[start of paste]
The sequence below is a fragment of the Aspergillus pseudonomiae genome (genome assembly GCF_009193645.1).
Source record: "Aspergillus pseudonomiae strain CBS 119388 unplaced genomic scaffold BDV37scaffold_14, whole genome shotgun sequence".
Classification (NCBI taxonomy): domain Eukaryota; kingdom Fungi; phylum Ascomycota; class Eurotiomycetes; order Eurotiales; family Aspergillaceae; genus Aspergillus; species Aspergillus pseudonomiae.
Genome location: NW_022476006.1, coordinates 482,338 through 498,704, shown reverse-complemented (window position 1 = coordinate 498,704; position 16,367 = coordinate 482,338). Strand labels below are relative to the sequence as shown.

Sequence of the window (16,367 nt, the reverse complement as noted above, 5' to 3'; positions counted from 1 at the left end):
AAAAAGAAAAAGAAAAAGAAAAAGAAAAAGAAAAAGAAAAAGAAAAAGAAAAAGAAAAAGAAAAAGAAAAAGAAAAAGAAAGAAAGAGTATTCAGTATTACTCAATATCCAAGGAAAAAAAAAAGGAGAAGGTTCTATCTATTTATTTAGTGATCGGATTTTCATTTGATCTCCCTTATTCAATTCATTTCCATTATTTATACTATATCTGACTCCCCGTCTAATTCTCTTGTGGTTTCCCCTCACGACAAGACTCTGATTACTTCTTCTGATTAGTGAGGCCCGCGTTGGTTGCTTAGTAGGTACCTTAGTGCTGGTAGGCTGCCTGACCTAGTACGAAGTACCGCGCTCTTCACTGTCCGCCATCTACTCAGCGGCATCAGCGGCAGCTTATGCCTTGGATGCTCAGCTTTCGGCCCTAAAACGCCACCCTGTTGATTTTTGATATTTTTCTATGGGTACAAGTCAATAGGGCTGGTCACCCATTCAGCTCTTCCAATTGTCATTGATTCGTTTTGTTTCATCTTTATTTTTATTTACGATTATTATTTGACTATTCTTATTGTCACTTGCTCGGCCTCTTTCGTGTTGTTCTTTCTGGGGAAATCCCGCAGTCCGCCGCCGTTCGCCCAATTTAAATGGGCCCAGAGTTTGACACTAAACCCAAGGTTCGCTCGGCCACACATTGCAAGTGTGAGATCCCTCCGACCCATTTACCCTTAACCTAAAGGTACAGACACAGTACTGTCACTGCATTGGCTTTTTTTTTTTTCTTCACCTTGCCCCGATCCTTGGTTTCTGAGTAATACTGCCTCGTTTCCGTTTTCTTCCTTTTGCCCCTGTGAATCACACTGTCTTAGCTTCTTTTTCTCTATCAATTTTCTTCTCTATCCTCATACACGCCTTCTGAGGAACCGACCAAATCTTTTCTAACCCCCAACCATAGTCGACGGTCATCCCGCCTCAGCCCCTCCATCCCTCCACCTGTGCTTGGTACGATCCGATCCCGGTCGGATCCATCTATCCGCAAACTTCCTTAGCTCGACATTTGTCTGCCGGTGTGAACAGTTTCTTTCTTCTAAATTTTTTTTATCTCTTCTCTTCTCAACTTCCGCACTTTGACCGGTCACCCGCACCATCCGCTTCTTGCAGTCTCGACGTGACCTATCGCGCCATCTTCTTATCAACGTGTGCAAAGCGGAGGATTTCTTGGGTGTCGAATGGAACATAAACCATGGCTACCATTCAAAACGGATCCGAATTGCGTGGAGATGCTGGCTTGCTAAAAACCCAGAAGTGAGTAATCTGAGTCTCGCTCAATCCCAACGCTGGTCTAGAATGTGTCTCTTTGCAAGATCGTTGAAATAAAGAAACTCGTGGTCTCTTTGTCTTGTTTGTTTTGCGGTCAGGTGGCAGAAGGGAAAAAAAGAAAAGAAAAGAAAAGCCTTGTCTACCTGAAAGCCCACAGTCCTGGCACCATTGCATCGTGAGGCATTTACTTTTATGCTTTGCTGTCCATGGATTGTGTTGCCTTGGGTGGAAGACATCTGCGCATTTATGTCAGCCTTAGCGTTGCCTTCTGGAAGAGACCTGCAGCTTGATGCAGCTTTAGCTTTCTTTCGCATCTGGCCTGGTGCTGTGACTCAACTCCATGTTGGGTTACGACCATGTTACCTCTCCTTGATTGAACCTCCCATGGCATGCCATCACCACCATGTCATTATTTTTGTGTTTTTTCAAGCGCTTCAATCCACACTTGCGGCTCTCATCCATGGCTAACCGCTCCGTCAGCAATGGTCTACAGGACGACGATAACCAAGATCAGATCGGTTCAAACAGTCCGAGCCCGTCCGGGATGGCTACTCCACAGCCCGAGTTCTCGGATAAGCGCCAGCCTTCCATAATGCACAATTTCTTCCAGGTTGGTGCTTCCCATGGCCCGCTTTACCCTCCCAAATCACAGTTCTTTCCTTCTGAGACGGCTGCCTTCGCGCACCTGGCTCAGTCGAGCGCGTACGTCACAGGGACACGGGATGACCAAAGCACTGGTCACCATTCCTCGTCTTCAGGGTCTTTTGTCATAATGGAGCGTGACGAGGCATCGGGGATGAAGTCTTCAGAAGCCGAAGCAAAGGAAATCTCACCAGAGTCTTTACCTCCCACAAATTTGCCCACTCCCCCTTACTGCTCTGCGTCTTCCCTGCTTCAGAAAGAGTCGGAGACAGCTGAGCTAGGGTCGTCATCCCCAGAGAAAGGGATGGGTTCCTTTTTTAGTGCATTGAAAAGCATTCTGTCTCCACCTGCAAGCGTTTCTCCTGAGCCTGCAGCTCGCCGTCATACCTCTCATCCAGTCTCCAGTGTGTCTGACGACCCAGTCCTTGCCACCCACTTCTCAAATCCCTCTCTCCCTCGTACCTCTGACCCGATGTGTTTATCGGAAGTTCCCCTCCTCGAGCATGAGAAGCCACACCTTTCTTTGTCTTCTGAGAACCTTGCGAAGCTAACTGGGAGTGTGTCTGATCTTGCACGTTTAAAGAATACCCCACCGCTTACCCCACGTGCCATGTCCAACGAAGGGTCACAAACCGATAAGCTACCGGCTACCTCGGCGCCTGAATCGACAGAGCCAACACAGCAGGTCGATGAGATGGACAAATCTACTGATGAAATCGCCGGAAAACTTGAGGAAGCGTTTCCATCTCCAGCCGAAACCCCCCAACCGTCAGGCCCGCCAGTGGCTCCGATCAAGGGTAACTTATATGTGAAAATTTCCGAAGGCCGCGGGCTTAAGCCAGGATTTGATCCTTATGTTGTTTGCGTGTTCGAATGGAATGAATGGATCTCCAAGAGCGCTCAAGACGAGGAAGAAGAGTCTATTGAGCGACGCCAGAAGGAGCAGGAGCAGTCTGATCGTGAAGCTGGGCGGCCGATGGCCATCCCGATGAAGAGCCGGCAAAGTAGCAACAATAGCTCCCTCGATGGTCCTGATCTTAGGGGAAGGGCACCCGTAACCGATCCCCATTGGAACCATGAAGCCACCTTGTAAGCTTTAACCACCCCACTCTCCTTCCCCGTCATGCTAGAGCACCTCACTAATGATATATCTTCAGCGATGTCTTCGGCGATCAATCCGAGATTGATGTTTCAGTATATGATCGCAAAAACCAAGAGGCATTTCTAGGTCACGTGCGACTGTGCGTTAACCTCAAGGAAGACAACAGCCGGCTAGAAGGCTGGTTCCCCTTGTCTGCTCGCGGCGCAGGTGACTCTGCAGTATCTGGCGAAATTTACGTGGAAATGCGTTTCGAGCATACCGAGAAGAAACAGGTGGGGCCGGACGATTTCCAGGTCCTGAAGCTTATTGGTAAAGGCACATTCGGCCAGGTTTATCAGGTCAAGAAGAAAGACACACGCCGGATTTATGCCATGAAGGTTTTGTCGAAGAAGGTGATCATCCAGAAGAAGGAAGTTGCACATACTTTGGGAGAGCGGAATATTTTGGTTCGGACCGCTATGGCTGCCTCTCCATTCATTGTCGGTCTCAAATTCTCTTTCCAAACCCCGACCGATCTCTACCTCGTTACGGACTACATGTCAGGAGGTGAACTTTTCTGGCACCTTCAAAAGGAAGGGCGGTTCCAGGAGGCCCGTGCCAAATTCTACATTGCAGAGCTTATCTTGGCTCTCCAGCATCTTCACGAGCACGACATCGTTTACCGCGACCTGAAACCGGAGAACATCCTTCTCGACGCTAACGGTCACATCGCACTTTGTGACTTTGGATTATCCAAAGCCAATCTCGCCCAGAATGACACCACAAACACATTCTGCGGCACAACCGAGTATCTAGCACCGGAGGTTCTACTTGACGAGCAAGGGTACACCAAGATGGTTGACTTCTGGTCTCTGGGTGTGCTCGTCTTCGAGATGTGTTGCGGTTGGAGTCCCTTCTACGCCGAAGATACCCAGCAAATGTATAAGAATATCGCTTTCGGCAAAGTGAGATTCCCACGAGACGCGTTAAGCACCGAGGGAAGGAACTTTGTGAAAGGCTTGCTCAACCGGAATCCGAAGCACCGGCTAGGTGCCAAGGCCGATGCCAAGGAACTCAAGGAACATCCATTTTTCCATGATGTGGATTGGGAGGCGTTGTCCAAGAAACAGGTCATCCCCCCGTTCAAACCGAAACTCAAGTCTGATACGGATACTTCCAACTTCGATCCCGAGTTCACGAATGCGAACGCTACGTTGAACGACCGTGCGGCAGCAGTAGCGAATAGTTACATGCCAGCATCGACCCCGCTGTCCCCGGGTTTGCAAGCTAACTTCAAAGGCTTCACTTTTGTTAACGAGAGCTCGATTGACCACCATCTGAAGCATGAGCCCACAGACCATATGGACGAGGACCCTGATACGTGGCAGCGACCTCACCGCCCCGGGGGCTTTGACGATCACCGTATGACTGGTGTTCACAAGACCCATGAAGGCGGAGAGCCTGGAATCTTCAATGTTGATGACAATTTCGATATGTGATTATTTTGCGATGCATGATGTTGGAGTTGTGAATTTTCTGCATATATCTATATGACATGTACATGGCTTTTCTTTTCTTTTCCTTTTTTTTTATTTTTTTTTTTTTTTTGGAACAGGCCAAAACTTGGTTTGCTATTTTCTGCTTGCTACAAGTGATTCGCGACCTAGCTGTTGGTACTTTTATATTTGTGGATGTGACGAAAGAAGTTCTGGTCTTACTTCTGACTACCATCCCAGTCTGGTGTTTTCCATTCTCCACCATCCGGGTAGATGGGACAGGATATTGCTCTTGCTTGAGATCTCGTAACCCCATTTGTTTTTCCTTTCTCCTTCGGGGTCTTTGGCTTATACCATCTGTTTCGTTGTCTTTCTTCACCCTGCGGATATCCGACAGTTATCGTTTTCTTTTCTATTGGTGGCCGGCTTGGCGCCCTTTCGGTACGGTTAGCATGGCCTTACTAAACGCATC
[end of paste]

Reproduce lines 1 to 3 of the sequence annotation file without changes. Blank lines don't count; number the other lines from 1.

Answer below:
The sequence below is a fragment of the Aspergillus pseudonomiae genome (genome assembly GCF_009193645.1).
Source record: "Aspergillus pseudonomiae strain CBS 119388 unplaced genomic scaffold BDV37scaffold_14, whole genome shotgun sequence".
Classification (NCBI taxonomy): domain Eukaryota; kingdom Fungi; phylum Ascomycota; class Eurotiomycetes; order Eurotiales; family Aspergillaceae; genus Aspergillus; species Aspergillus pseudonomiae.